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Kremlin Considers Real-time Online Surveillance to Replace Mass Data Storage


The Kremlin is to drop part of its new, controversial anti-terror legislation, which would have seen all online and mobile communications stored for six months.

Russian intelligence agencies are instead looking to implement the law by deciphering and analyzing internet traffic in real time, the Kommersant newspaper reported Wednesday.

The recently-approved law, which was authored by ultra-conservative United Russia lawmaker Irina Yarovaya, required telecom operators to store users’ messages, photos and videos for six months.

Metadata, which includes the time and date at which a call was made, will still be stored for 3 years. Companies will also still face fines of up 1 million rubles ($15,700) if they do not decode users’ data at the request of Russia’s Federal Security Service (FSB).

The law caused a widespread backlash from Russian companies, who claimed that the move would see them forced to spend 2.2 trillion rubles ($33.8 billion), on new infrastructure and maintenance.

Russia’s Deputy Minister for Economic Development, Oleg Fomichev, went on to admit in July that the data storage infrastructure needed to put the law into force did not exist anywhere in the world.

The FSB is now working with the government on deciphering and monitoring Russia’s internet traffic in real time, Kommersant reported. The plan would see the agency scan online communications for keywords such as "bomb," the paper's government source said. 

Decrypting protected HTTPS connections would allow the security services to not just read messages being sent online, but see which sites users accessed, when they were accessed, and what users did on each site, the source said.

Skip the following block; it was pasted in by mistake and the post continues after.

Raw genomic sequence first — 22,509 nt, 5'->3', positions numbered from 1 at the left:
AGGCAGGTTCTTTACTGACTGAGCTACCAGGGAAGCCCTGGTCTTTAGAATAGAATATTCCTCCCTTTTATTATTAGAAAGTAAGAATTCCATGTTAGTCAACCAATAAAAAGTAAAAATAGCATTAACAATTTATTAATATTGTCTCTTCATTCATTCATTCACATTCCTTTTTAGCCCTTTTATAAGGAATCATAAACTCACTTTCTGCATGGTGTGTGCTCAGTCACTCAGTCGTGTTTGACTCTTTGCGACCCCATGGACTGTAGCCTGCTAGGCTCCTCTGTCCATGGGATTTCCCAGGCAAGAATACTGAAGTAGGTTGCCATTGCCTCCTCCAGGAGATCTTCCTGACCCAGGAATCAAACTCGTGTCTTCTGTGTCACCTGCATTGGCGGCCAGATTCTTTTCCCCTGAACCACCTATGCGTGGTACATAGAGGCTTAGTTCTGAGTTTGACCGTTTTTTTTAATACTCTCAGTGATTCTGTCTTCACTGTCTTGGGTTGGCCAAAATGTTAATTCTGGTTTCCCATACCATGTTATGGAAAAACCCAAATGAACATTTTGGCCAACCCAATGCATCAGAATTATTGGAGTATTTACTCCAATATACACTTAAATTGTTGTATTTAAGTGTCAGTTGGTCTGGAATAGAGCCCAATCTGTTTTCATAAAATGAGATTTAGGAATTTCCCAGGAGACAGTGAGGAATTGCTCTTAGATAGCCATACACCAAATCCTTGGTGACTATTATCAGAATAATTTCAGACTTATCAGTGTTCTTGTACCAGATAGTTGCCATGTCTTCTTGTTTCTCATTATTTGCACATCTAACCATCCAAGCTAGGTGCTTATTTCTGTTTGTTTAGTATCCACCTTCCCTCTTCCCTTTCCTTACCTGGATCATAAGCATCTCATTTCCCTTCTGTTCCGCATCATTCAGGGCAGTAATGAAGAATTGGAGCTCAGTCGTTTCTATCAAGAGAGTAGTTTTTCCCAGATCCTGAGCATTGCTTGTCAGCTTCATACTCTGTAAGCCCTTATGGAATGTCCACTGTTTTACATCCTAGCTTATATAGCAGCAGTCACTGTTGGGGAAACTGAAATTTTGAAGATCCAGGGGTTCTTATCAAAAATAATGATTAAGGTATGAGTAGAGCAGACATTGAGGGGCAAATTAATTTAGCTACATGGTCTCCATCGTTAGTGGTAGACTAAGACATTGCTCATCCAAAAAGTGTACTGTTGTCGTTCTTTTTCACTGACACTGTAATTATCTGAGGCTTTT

Kommersant's sources claim that the FSB is discussing the use of so-called Man in the Middle (MITM) attacks, which secretly relays communication between two parties who believe they are talking in private.

Another method, Deep Packet Inspection (DPI) could to be used to analyze both encrypted and decrypted traffic, Kommersant reported. DPI is already used by many Russian internet operators to block sites which have been banned by the Russian government’s media watchdog Roskomnadzor.

Private communications companies may be forced to use Russian-made equipment to implement DPI systems as part of the government’s import substitution program, one source said. Several Russian companies are already developing the necessary software for the move, Kommersant reported.

Experts polled by Kommersant said that while the move could be effective in fighting terrorism, they also make it easier for enforcement agencies to abuse citizens' constitutional rights and endanger national security.

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